Australia should follow France’s lead and introduce a blanket ban on students having mobile phones at school, Federal Education Minister Simon Birmingham has suggested.
But some educators argue young people need to learn how to manage their digital devices — and the best place for that is at school.
The ABC asked school students and one principal how they try to manage their use of phones and other devices, along with the distractions created by text messaging and social media.
Plusses and minuses of ‘BYOD’
Canterbury Girls High School has a “bring your own device” (BYOD) policy, and students are encouraged to use the wi-fi and be online when they are in the classroom.
High school student Ella Reynolds appreciates the advantages of using devices in the classroom in contrast to older technologies (Pixabay: facethebook)
Student Ella Reynolds said she really liked some of the features of using a device, such as the ability to look up words immediately.
“It’s got to the point where reading an actual physical textbook is so…”
“Boring,” her friend interjected.
“…tedious,” she agreed.
But for Ella, mobile phones and other devices around also present some challenges.
“I find it kind of easy at school because the teacher is talking and it’s really detrimental to you if you’re not listening and if you’re going on other stuff, but at home it is hard,” she said.
“Once I start work, I’m okay with keeping off Netflix or YouTube, but if you’re on a screen having to click off and start your work is really hard.”
Ella said she wanted to do well at school, so she eventually switches over to doing her work.
“In the end it’s fear that motivates me,” she said.
Finding balance and setting limits
Ella’s schoolmate, Grace Taffa, also finds accessing the internet crucial for her studies, but she readily admits her digital devices also provide a world of distractions.
Grace said she finds the online world pretty useful for learning, particularly research.
“I think I would use it for every class — I would have trouble if I didn’t bring my laptop to school every day,” she said.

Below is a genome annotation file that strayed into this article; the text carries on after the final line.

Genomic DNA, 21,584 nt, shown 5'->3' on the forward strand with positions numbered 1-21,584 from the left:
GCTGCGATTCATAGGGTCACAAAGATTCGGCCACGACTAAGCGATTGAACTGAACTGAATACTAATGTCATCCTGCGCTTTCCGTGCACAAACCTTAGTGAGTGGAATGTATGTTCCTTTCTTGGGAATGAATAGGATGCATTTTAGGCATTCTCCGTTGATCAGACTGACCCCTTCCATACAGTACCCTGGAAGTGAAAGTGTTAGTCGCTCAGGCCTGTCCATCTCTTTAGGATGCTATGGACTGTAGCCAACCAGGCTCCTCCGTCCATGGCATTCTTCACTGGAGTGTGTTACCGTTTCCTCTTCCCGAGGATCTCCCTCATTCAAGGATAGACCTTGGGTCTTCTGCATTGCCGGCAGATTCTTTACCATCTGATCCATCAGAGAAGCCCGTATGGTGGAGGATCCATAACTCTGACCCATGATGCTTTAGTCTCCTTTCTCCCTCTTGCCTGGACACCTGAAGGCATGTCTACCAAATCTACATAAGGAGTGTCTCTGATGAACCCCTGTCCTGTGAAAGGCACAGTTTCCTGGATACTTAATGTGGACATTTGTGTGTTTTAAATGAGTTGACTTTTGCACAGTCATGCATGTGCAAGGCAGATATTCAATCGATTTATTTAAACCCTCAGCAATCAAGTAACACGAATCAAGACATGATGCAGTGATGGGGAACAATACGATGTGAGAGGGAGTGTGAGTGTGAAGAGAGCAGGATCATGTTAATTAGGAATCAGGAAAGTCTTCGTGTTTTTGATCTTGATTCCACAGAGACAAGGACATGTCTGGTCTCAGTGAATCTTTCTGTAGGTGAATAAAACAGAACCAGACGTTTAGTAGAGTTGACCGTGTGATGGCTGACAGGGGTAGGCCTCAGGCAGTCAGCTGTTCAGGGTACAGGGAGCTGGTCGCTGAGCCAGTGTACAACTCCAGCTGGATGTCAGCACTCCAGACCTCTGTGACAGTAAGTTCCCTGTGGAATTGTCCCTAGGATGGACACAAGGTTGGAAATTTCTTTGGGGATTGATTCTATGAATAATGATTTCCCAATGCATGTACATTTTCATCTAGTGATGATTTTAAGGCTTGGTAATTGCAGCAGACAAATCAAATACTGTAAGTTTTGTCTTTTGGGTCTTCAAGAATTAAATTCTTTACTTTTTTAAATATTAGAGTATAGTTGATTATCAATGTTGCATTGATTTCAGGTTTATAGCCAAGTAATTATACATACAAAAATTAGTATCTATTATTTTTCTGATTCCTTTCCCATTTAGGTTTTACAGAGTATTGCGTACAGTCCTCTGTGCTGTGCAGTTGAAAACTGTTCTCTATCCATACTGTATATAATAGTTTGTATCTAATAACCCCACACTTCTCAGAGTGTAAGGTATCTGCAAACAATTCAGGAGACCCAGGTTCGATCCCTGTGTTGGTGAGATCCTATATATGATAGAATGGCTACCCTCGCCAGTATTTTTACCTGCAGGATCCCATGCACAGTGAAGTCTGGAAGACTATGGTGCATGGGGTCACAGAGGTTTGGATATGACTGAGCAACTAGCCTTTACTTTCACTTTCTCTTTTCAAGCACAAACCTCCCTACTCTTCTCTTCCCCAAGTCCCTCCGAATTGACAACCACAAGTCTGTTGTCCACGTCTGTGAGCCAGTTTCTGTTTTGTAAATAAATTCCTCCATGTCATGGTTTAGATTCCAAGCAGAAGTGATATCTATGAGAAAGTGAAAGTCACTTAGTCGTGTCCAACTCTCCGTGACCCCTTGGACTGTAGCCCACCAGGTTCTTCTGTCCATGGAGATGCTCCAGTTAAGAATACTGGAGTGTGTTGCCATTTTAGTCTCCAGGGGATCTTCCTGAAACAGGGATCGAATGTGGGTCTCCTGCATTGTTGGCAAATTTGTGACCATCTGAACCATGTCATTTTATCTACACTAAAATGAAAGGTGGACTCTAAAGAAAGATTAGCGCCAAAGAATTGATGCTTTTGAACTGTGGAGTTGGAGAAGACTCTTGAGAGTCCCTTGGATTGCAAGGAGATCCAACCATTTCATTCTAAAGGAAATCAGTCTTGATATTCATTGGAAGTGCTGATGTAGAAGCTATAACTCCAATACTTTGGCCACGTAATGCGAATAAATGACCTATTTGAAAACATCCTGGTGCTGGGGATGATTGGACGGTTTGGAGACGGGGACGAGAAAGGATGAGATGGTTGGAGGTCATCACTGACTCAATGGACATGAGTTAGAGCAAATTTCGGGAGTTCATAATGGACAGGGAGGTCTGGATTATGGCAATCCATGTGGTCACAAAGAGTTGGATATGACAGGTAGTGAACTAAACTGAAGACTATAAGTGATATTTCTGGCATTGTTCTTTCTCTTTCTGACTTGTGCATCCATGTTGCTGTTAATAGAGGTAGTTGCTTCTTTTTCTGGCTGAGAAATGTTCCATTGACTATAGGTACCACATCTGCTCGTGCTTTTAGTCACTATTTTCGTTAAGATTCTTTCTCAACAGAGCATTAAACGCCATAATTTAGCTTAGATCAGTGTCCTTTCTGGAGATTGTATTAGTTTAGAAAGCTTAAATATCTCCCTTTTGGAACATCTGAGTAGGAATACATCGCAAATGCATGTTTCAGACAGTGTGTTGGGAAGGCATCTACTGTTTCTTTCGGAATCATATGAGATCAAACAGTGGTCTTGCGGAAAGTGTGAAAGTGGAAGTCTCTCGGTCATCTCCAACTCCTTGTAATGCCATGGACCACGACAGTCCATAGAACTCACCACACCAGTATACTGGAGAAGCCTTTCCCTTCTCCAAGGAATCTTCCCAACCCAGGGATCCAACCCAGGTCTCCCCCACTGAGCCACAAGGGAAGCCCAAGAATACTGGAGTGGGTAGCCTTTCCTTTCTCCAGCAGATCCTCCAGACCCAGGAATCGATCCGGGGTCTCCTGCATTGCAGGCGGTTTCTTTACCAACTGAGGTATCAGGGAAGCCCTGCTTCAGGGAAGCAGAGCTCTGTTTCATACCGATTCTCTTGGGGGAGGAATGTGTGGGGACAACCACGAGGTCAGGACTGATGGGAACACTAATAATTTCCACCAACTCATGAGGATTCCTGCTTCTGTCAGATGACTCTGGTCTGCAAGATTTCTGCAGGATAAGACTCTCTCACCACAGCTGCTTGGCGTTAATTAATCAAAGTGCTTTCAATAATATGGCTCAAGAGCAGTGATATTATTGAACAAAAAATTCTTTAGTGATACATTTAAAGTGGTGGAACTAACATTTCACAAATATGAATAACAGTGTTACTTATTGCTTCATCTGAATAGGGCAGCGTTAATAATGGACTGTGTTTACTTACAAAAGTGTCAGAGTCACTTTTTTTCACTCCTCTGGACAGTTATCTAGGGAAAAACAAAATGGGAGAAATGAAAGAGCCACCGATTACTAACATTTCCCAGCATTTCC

But she’s also on social media every day.
And quizzes are a particular temptation.
“I think a majority of school students go on particular websites where there’s quizzes,” she said. “If you get bored, you can spend a long time on quizzes.”
Along with YouTube: “If I have my headphones during my free periods I will go on YouTube and watch trailers,” she said.
Grace said that could eat up a lot of her time.
“You realise you spend hours and hours on YouTube and time has gone by,” she said.
It’s a distraction — 100 per cent.”
So, how does she find a balance?
It isn’t easy.
“I’ll potentially do the assessment or whatever late at night when I’ve realised ‘I should start this now’,” Grace admitted.
To help her limit her own use, she also uses applications on her devices which prevent her from accessing the distractions.
“They go into your laptop and actually block Facebook, YouTube, and you can’t access it, even if you try and delete the app, which is really helpful,” she explained.
Prohibition doesn’t work: Principal
Canterbury Girls High School principal Sue Holden is well aware of the problems associated with digital devices.
Prohibition does not work, and a ban on devices and phones would cause more problems than it solved, a school principal told the ABC. (Library of Congress)
But she is also an enthusiastic advocate for keeping students connected to the online world.
“Technology has brought brilliant change to classrooms,” Ms Holden said.
“The benefits of connected devices in the classroom is huge to developing young people who can meet the demands of future employment areas, which is clearly heavily based in the use of technology.”
Ms Holden said she believed bans on devices created more problems than they actually solved.
“I totally disagree with banning devices and phones — prohibition has never worked,” she said.
“Our responsibility and parents’ responsibility and the community responsibility is to support young people to realise the real purpose and use those devices appropriately.”